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The Seminole-African Alliance

By Mickey Z.

27 July , 2014
World News Trust

Photo credit: Mickey Z.

“We're gonna fight racism with solidarity.” - Fred Hampton

The Native American Indian people that comprised the Seminole Nation grew out of the Creek Nation in Florida. Multilingual and diverse, the Seminoles (from a word meaning “runaway”) became infamous for intermingling with runaway slaves from Georgia and the Carolinas… slaves that built prosperous, free, self-governing communities since 1738.

Historian William Loren Katz explains explains the genesis of this alliance: “Africans began to instruct Seminoles in methods of rice cultivation they had learned in Senegambia and Sierra Leone. Then the two peoples forged an agricultural and military alliance that challenged slave-hunters and then U.S. troops. Some African families lived in separate villages, others married Seminoles, and the two peoples with a common foe shaped joint diplomatic and military initiatives. Africans, with the most to lose, rose to Seminole leadership as warriors, interpreters, and military advisors.”

“The two races, the negro and the Indian, are rapidly approximating; they are identical in interests and feelings,” said U.S. Major General Sidney Thomas Jesup, at the time. “Should the Indians remain in this territory the negroes among them will form a rallying point for runaway negroes from the adjacent states; and if they remove, the fastness of the country will be immediately occupied by negroes.”

The first foreign invasion launched by the fledgling U.S. government was the 1816 assault on the Seminole Nation -- an assault met with fierce resistance. After Spain sold Florida to the U.S. in 1819, America’s full military might was put to work reclaiming the land from both former slaves and their indigenous co-inhabitants.

In a scenario that would presage future U.S. interventions in places like the Philippines, Vietnam, Iraq, and beyond, roughly 4,000 black and Indian fighters effectively utilized hit-and-run guerrilla tactics against more than 200,000 U.S. Army troops.

The U.S. military response to such tactics should also sound familiar: Besides futile attempts to racially divide the Seminole Nation, soldiers violated agreements, destroyed crops, cattle and horses, and seized women and children as hostages.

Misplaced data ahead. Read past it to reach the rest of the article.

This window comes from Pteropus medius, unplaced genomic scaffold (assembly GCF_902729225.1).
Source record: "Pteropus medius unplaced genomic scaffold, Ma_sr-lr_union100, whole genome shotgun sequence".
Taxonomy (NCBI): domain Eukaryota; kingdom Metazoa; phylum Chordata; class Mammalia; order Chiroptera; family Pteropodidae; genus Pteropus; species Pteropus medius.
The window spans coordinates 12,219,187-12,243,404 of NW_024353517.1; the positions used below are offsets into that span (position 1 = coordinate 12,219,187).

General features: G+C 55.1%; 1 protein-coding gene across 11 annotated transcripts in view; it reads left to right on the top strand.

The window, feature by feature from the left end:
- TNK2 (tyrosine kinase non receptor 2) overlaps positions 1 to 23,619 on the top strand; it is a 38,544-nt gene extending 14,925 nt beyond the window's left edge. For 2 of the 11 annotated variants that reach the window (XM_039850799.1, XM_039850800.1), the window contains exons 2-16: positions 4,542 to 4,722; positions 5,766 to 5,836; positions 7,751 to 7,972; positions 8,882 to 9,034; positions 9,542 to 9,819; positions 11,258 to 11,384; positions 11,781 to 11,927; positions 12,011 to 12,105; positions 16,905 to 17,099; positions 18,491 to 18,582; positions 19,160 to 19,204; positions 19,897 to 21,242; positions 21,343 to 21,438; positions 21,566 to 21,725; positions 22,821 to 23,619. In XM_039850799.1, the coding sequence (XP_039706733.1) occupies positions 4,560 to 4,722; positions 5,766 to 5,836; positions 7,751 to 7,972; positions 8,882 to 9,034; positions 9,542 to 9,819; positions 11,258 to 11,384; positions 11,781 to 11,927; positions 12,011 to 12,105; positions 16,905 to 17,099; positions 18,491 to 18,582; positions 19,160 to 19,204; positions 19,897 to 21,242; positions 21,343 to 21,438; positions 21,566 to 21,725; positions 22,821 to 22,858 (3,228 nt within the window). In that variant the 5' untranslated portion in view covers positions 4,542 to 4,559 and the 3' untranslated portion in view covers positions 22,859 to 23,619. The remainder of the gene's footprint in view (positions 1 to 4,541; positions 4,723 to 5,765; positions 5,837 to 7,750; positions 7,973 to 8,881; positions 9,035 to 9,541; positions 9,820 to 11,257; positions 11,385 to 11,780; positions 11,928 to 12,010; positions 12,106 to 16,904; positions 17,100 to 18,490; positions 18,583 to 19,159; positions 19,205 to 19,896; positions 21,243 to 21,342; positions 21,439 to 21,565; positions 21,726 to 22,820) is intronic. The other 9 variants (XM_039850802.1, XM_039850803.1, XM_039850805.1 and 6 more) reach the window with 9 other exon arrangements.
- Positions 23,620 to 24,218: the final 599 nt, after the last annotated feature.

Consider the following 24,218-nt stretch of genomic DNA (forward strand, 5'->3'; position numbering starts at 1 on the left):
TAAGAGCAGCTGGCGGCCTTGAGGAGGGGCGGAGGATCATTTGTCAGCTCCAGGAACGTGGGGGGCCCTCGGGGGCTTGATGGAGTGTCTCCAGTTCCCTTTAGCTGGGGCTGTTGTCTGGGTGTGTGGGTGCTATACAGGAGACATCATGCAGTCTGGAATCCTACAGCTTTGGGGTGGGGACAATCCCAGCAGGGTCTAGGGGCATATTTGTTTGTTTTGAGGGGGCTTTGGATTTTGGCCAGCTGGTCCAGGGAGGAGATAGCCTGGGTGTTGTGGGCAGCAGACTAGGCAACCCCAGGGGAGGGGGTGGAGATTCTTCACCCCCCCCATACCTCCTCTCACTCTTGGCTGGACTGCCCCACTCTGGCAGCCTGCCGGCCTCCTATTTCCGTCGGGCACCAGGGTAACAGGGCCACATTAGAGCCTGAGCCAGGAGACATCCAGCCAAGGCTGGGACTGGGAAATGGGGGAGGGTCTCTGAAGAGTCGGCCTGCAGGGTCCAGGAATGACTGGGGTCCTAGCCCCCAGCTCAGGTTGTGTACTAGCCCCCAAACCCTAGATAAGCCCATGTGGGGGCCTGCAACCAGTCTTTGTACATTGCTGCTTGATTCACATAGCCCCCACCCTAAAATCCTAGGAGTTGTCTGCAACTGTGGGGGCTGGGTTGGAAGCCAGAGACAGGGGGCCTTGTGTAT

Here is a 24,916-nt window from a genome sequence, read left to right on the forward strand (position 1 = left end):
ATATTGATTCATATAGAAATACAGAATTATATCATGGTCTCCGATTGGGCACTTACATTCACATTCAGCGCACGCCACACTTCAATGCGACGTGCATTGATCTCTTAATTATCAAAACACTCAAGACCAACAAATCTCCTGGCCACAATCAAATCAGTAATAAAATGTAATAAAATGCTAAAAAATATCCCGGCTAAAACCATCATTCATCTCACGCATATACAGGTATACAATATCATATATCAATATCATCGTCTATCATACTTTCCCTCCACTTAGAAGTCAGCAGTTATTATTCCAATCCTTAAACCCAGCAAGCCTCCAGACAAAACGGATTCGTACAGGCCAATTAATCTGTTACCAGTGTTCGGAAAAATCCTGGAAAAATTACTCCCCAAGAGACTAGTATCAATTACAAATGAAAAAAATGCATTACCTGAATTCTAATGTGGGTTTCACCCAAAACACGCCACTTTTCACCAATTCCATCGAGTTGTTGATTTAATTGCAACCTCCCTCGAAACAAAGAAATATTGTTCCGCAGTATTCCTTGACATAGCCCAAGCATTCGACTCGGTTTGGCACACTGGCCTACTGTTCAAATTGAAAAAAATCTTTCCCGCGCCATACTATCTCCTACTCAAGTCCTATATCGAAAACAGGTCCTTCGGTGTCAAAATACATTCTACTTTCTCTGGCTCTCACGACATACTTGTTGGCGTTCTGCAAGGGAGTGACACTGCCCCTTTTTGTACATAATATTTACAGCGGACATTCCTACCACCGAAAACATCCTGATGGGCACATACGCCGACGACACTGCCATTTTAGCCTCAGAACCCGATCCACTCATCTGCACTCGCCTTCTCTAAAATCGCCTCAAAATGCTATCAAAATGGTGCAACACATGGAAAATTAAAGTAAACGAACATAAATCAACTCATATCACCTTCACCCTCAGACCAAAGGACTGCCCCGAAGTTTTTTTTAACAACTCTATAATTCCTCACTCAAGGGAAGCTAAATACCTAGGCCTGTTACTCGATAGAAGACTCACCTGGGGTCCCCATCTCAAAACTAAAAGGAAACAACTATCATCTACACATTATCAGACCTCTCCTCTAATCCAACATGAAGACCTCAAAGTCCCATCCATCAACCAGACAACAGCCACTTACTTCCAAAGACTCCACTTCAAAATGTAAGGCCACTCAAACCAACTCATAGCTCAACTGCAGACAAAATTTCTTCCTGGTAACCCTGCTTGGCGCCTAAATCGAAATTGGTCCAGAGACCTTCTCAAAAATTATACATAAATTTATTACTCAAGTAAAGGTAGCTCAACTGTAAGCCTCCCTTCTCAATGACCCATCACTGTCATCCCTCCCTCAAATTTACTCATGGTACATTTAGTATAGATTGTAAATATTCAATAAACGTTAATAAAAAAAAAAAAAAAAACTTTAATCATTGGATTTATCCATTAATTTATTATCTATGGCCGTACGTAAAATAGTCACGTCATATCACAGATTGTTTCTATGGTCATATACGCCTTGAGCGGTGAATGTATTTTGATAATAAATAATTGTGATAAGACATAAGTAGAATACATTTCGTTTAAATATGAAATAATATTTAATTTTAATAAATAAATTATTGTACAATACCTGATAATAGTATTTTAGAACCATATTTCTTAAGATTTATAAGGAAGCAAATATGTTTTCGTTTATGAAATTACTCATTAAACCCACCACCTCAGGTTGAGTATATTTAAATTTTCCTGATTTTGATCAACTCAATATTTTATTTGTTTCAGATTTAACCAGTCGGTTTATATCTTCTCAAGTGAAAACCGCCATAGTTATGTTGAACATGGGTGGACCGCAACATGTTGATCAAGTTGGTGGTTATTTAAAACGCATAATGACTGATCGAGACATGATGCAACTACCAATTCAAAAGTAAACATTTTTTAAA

Although the sheer numbers would eventually bring defeat to the brave Red and Black Seminoles, the resistance of Christmas Eve 1837 remains a powerful example of the cunning forces of right prevailing over the arrogant power of might.

"An estimated 380 to 480 freedom-fighting African and Indian members of the Seminole nation threw back an advance of more than a thousand U.S. Army and other troops led by Colonel Zachary Taylor, a future president of the United States,” explains Katz. “The Seminoles so badly mauled the invaders that Taylor ordered his soldiers to fall back, bury their dead, tend to their wounded and ponder the largest single U.S. defeat in decades of Indian warfare. The battle of Lake Okeechobee is not a story you will find in school or college textbooks, and has slipped from the public consciousness. But in a country that cherishes its freedom-fighting heritage, Black and Red Seminoles of Florida sent everyone a message that deserves to be remembered and honored.”

Part of that message is the urgent need for deeper solidarity and broader coalitions within the struggle for justice. As activists, we must rediscover our history. We must never forget those whose shoulders we stand upon. We must recognize that there’s a lot more to our revolutionary heritage than rich and/or charismatic white “leaders.” We must embrace collective efforts towards collective liberation.



Mickey Z. is the author of 12 books, most recently Occupy this Book: Mickey Z. on Activism. Until the laws are changed or the power runs out, he can be found on a couple of obscure websites called Facebook and Twitter. Anyone wishing to support his activist efforts can do so by making a donation here.




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